Guest Post by David DeGeest
“In China many families live in extreme poverty. This is especially true of the mountain villages of the Guilin/Yangshuo area of Guangxi Province where many farm families live a meager existence on a bit of land. They struggle to pay the school fees for their children to go to the local elementary school.”
–from the Volunteer English Teaching Program
China teems with travel wonders and travel woes. I had made plans with friends to head to Vietnam for the Chinese New Year and ended up, because of visa troubles, in Yangshuo, Guanxi province, home of the Yangshuo Mountain Retreat and the unbreakable Chun Li.
While the trip was a cascade of logistic mishap after mishap, the beauty of the karsts and the uniqueness of the people I met–from a Guangzhou leather factory owner to a crew of Dutch HKU students–all gave me reason to be thankful for my fiasco.
During my stay in Yangshuo, I had the good fortune to meet Laurie Mackenzie, a man who, like me, is an accidental expat: he decided to come to China on little more than a whim. A retired professor and former officer in the Canadian army, he’s been here for five years building a network of schools and volunteers to help poor villagers and children learn English skills. But he is not on a mission of religion, Americanization, or exploitation–he is on a mission of heart.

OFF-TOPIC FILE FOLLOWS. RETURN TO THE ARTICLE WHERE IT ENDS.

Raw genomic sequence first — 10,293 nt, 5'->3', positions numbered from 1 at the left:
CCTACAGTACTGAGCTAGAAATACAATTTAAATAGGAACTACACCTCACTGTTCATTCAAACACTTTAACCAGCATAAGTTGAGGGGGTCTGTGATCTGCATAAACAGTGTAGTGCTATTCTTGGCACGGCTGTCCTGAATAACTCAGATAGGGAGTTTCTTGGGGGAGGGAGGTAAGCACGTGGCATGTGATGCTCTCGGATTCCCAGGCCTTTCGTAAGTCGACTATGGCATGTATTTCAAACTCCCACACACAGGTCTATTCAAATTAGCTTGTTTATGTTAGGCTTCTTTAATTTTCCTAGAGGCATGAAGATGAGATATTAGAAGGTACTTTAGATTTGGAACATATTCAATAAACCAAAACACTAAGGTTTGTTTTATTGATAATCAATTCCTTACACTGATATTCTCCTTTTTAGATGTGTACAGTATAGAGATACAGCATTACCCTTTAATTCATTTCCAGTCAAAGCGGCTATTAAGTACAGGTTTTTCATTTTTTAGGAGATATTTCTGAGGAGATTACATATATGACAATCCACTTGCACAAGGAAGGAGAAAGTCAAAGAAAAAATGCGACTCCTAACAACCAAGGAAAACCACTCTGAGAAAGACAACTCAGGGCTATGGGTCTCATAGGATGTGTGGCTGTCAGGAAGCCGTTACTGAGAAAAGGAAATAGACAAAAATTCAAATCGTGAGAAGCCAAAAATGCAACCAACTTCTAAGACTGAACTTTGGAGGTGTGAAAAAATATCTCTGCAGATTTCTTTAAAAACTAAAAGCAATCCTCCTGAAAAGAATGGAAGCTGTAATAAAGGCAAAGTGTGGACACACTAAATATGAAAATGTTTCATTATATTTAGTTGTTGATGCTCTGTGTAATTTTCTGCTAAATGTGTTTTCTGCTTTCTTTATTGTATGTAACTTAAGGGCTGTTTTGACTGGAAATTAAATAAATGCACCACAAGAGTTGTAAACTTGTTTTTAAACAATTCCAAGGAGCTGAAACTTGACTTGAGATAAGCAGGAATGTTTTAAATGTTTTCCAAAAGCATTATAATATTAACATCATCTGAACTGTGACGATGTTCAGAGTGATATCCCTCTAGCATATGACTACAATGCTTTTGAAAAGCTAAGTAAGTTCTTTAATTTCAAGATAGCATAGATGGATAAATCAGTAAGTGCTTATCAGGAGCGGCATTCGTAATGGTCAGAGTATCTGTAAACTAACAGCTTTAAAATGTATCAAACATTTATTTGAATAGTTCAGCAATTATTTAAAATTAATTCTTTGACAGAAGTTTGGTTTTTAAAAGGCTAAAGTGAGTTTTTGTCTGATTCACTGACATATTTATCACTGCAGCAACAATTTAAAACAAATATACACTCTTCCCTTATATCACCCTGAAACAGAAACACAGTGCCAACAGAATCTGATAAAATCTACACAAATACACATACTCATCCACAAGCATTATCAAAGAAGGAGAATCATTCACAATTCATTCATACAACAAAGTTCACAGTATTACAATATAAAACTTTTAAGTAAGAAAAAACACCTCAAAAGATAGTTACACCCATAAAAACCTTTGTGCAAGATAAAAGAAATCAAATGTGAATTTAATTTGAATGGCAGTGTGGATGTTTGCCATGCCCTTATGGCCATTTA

Yangshuo is dense with tourists almost year-round, and its offers of spectacular scenery, excellent mountain climbing and hiking trails, and good-quality, inexpensive food and lodging draw tourists not just from China but all over the world. By offering economically diasadvantaged children and families English lessons and opportunities for sometimes-shy Chinese children and adults to interact with foreigners, MacKenzie opens up economic possibilities for these families and children. MacKenzie also works tirelessly to secure donations that allow for these students to purchase the basic resources they need for school–pens, paper, books, and other supplies. “Poor schools do not have resource materials,” says MacKenzie on the Volunteer English Teachers website. “Classroom equipment is a sheet of plywood painted black and some coloured chalk. It is often impossible for parents to buy the note books, pencils etc. that every pupil needs.” MacKenzie, his wife, and his volunteer staff of Anglophones from around the world do everything they can to help these motivated children realize their potential.
Children at the VET schools learn oral English through games, songs, and activities like choirs (as seen above). I end this article with some words from MacKenzie about why he chose to begin this work and why he continues:
“The cycle of poverty can only be broken through education. Poor peasant farmers struggle to pay the annual school fees for their children to go to primary school but very, very few can afford the higher costs of sending the children to Junior Middle School or beyond. We know that if the children can learn to be comfortable with foreign visitors and speak some English they will be able to get work. Volunteer English Teachers are committed to helping these children realize a better future. “Asia,China Editorials,China Expats,Chinese New Year,Expats,Holidays,Personal Notes,Teaching in China,Yangshuo China,中国